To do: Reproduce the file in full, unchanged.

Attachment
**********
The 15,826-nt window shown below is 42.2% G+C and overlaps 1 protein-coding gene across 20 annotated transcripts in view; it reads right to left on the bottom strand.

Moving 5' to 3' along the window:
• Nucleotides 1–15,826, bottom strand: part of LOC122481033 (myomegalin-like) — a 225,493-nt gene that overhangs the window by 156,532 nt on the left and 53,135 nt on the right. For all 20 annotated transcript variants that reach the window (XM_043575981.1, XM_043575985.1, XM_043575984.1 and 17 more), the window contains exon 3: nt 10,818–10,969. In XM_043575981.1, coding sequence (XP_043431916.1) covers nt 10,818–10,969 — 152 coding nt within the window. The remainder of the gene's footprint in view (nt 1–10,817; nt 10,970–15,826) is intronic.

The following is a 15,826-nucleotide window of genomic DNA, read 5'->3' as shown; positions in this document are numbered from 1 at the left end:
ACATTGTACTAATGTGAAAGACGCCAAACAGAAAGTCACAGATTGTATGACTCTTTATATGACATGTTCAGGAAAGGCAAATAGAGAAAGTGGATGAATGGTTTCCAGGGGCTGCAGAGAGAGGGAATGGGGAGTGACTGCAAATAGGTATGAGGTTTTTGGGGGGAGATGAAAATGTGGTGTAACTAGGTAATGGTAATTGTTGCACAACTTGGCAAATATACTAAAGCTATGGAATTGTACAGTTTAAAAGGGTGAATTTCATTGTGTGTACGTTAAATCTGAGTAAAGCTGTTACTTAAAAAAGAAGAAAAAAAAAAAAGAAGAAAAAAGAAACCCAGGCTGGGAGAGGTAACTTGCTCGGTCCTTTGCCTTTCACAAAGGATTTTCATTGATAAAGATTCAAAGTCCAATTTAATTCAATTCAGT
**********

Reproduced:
The 15,826-nt window shown below is 42.2% G+C and overlaps 1 protein-coding gene across 20 annotated transcripts in view; it reads right to left on the bottom strand.

Moving 5' to 3' along the window:
• Nucleotides 1–15,826, bottom strand: part of LOC122481033 (myomegalin-like) — a 225,493-nt gene that overhangs the window by 156,532 nt on the left and 53,135 nt on the right. For all 20 annotated transcript variants that reach the window (XM_043575981.1, XM_043575985.1, XM_043575984.1 and 17 more), the window contains exon 3: nt 10,818–10,969. In XM_043575981.1, coding sequence (XP_043431916.1) covers nt 10,818–10,969 — 152 coding nt within the window. The remainder of the gene's footprint in view (nt 1–10,817; nt 10,970–15,826) is intronic.

The following is a 15,826-nucleotide window of genomic DNA, read 5'->3' as shown; positions in this document are numbered from 1 at the left end:
ACATTGTACTAATGTGAAAGACGCCAAACAGAAAGTCACAGATTGTATGACTCTTTATATGACATGTTCAGGAAAGGCAAATAGAGAAAGTGGATGAATGGTTTCCAGGGGCTGCAGAGAGAGGGAATGGGGAGTGACTGCAAATAGGTATGAGGTTTTTGGGGGGAGATGAAAATGTGGTGTAACTAGGTAATGGTAATTGTTGCACAACTTGGCAAATATACTAAAGCTATGGAATTGTACAGTTTAAAAGGGTGAATTTCATTGTGTGTACGTTAAATCTGAGTAAAGCTGTTACTTAAAAAAGAAGAAAAAAAAAAAAGAAGAAAAAAGAAACCCAGGCTGGGAGAGGTAACTTGCTCGGTCCTTTGCCTTTCACAAAGGATTTTCATTGATAAAGATTCAAAGTCCAATTTAATTCAATTCAGT